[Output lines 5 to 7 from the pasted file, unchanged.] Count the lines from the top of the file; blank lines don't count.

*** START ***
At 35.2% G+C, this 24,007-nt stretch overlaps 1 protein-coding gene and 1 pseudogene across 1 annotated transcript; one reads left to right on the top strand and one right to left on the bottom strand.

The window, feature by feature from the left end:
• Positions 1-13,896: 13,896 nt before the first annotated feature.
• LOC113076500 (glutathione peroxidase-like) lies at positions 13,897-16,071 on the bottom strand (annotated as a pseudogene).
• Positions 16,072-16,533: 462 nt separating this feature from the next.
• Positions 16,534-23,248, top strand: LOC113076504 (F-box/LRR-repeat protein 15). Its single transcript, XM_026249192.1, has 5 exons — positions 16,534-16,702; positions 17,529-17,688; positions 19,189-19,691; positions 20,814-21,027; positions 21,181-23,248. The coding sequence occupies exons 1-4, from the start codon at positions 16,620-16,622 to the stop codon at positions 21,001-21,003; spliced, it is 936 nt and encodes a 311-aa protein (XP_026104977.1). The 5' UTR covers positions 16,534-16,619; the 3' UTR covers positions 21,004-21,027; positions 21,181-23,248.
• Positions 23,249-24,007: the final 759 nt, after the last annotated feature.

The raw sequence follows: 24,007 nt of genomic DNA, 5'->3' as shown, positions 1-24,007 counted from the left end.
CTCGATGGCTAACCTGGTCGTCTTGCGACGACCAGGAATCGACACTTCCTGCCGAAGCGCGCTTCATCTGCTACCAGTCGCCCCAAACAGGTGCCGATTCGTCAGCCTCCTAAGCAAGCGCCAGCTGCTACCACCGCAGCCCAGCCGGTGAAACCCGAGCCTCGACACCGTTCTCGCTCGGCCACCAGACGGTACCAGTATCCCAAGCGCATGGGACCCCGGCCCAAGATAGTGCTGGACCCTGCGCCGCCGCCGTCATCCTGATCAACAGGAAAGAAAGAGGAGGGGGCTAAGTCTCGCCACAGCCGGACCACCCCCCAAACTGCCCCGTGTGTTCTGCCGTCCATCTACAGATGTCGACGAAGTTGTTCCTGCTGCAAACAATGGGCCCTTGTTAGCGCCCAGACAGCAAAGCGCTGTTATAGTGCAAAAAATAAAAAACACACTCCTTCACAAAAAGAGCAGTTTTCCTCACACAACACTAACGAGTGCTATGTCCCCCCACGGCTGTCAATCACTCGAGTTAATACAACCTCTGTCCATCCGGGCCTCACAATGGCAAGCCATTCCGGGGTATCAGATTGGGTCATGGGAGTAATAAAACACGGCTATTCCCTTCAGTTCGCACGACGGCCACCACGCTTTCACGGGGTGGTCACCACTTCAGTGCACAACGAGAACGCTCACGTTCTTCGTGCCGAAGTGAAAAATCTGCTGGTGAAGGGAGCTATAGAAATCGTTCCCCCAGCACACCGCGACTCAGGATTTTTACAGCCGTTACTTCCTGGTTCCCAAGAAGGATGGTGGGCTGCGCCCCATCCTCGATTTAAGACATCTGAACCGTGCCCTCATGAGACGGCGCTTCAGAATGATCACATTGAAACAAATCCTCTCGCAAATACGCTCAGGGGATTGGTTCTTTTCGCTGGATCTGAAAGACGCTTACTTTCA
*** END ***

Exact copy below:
• Positions 16,072-16,533: 462 nt separating this feature from the next.
• Positions 16,534-23,248, top strand: LOC113076504 (F-box/LRR-repeat protein 15). Its single transcript, XM_026249192.1, has 5 exons — positions 16,534-16,702; positions 17,529-17,688; positions 19,189-19,691; positions 20,814-21,027; positions 21,181-23,248. The coding sequence occupies exons 1-4, from the start codon at positions 16,620-16,622 to the stop codon at positions 21,001-21,003; spliced, it is 936 nt and encodes a 311-aa protein (XP_026104977.1). The 5' UTR covers positions 16,534-16,619; the 3' UTR covers positions 21,004-21,027; positions 21,181-23,248.
• Positions 23,249-24,007: the final 759 nt, after the last annotated feature.